Trading floors fall silent as dealers forget speculation

Financial World
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The Independent Online
London's giant investment banks, usually abuzz with the noise of fortunes being won and lost, have become hushed places as brokers seek news of friends, colleagues and clients in New York's devastated financial district.

London's giant investment banks, usually abuzz with the noise of fortunes being won and lost, have become hushed places as brokers seek news of friends, colleagues and clients in New York's devastated financial district.

Yesterday, the City's dealers felt faintly ashamed to be making money. European markets are still open, but after two days of heavy trading – when investors dumped shares in companies they felt would suffer in the aftermath of Tuesday's atrocities – there has now been a marked decline in activity.

"It is pretty subdued and we have been trying to keep a lid on everything," said one dealer at a US-owned bank. "There are very few people doing speculative trading at the moment, which is a good thing. I know markets are there for people to make and lose money, but there's a moral issue, too.

"Everyone in the City knows someone who was affected."

The investment banking world is a small one, and the links between London and New York are close. Many British bankers spend time in the US and will have worked with their American counterparts closely.

Andrew Hood, managing director of European equities at Lehman Brothers, said the bank had been overwhelmed with calls of support as it struggled to account for its World Trade Centre employees. By last night, it was able to say that that "substantially all" its workers were safe.

"But we have still got friends at other firms that we haven't been able to account for," he said. "And the people in our New York office have seen things no one should have to see ...We are still doing business for clients who want to trade, but our profit-and-loss account is of secondary importance."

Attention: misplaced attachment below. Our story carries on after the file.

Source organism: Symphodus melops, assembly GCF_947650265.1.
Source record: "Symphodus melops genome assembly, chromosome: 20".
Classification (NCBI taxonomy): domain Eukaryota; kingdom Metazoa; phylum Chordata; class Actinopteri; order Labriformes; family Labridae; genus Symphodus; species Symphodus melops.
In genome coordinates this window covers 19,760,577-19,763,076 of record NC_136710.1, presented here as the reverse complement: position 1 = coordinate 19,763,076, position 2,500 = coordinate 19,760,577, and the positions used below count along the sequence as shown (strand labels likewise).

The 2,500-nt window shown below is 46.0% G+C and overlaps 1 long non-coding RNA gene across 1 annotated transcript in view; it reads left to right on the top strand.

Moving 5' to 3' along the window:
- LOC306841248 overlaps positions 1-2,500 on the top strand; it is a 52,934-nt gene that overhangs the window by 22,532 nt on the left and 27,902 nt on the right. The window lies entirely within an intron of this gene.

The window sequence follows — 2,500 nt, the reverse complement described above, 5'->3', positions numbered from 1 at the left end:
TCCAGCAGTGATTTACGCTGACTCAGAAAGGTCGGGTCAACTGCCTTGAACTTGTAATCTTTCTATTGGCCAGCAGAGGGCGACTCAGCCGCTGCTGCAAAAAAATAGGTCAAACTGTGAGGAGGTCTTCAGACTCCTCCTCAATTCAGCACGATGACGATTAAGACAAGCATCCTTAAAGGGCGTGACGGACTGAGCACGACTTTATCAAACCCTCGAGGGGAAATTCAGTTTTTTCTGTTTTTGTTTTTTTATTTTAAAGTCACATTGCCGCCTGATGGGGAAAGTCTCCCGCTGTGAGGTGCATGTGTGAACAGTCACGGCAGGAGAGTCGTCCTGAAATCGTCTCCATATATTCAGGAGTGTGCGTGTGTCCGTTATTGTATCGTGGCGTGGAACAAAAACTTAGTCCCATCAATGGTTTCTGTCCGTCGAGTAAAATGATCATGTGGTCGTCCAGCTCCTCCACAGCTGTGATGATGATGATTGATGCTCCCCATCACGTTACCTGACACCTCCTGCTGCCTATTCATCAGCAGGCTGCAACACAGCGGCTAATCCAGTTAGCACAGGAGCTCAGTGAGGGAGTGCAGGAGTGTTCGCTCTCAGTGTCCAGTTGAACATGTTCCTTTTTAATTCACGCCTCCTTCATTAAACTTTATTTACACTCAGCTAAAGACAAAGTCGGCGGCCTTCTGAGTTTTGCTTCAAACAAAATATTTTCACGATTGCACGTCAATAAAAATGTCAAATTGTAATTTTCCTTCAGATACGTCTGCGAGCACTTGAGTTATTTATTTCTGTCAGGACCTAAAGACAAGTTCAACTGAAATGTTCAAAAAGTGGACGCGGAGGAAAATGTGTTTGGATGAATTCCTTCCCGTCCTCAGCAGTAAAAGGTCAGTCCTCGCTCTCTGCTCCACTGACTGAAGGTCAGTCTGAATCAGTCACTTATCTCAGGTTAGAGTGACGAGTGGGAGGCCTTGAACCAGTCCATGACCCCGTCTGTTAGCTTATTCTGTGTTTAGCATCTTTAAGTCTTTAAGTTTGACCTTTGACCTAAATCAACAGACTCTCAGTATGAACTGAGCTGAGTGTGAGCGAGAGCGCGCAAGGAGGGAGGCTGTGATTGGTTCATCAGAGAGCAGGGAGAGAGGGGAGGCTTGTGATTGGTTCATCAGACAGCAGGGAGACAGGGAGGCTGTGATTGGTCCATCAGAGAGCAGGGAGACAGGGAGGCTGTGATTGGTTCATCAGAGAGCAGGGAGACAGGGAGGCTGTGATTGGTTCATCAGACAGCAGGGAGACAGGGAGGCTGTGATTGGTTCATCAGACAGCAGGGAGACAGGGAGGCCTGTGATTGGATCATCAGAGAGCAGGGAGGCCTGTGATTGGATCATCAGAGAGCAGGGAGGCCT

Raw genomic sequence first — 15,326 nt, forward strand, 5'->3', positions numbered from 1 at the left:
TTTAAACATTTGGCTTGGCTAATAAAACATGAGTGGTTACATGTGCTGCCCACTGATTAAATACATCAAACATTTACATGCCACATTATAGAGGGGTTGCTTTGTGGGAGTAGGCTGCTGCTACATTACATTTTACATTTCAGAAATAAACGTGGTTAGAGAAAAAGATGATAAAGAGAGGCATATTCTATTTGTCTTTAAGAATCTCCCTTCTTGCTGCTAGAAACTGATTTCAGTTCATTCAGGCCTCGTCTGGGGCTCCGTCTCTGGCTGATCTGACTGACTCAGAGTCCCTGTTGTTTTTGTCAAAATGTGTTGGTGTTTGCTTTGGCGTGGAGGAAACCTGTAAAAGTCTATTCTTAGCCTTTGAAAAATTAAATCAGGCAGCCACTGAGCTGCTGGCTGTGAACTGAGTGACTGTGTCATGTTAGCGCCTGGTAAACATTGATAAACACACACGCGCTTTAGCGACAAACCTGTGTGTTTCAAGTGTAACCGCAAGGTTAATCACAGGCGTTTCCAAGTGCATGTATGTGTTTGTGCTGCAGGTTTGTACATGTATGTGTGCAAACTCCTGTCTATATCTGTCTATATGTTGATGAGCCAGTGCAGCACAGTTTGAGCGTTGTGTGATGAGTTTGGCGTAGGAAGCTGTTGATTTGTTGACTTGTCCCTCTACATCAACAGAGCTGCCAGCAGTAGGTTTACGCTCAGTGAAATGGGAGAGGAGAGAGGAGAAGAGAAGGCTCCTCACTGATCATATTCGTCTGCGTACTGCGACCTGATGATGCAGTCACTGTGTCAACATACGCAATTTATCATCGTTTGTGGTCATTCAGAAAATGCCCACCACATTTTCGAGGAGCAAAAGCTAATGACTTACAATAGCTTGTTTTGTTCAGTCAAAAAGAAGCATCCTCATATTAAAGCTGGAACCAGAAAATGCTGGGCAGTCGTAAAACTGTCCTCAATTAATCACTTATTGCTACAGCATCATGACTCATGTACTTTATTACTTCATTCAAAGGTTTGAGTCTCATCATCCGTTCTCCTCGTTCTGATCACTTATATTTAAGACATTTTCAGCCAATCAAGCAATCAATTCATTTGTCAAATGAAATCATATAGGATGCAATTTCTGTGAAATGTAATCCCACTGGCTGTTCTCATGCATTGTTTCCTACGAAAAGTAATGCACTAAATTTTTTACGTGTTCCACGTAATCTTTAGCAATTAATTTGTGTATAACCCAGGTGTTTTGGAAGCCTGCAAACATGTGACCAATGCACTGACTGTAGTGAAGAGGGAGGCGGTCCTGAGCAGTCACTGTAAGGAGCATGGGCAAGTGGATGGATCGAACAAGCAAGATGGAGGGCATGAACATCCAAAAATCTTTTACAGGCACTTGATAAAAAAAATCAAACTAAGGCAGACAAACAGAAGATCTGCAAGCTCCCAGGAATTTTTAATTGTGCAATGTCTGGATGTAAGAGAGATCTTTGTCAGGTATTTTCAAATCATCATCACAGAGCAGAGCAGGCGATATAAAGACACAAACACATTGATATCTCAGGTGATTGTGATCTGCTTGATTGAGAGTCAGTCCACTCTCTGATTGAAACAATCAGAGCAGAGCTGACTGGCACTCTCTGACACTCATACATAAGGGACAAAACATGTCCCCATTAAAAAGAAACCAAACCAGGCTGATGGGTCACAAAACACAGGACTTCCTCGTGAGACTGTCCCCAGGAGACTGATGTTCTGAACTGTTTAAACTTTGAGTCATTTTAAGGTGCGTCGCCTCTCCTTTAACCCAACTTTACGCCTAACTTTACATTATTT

Most of the speculative excess of the dealing rooms was absent yesterday. The hedge funds, which gamble with borrowed shares, were not trading; pension and insurance funds that lend them shares called back the stock. Investment banks were onlyspeculating for clients, not themselves. Dru Edmonstone, of Durlacher, said investor interest had dried up. "You could hear a pin drop in here, and it is the same across the City. There are tiny bits of business, but it is very quiet."

Dealing rooms will fall completely still at 11am today as the London Stock Exchange stops trading to respect the European Union's three minutes' silence. They will reflect on the frantic search for news of the past few days and, in many cases, the ghastly absence of news.

The disaster at Cantor Fitzgerald, which had three floors and 700 employees at the top of the north tower, weighed heavily. Many had family and friends killed, and the British offices of the brokerage have been deluged with offers of support.

While City employees have been waiting to hear, New York survivors have been struggling to contact worried friends. John Wakefield, who had been transferred from the London offices of his investment bank in July, escaped from the World Trade Centre complex after the second plane hit the towers. "I had left all my contact numbers in the office and my computer was in there. Overnight, I left my London secretary a message because I knew people would have been e-mailing me."

Morgan Stanley, whose private banking division had 50 floors in the twin towers, set up a central telephone number to co-ordinate calls from worried relatives and friends and to allow survivors to phone in and report news of colleagues. It has also been constantly updating its internal websites.

Investment banks have been groping for a tasteful way to reassure investors that it is "business as usual". Philip Purcell, Morgan Stanley chairman, walked that tightrope in an address to staff and clients. He said: "The US and global financial systems are highly resilient, and this firm is resilient as well. In the last two days, people in our firm, like so many in New York, have demonstrated great character and courage, even heroism.

"We are deeply grateful to all those who have risen in the face of these challenges to give the best of themselves, and we appreciate their efforts to get on with the demands of their daily lives, despite grievous challenges," he said.

London's dealing rooms will remain quiet this week, though. Britain often takes its cue from New York so the closure of the Stock Exchange on Wall Street, probably until next week, and the subdued atmosphere is likely to hang over London for some time.

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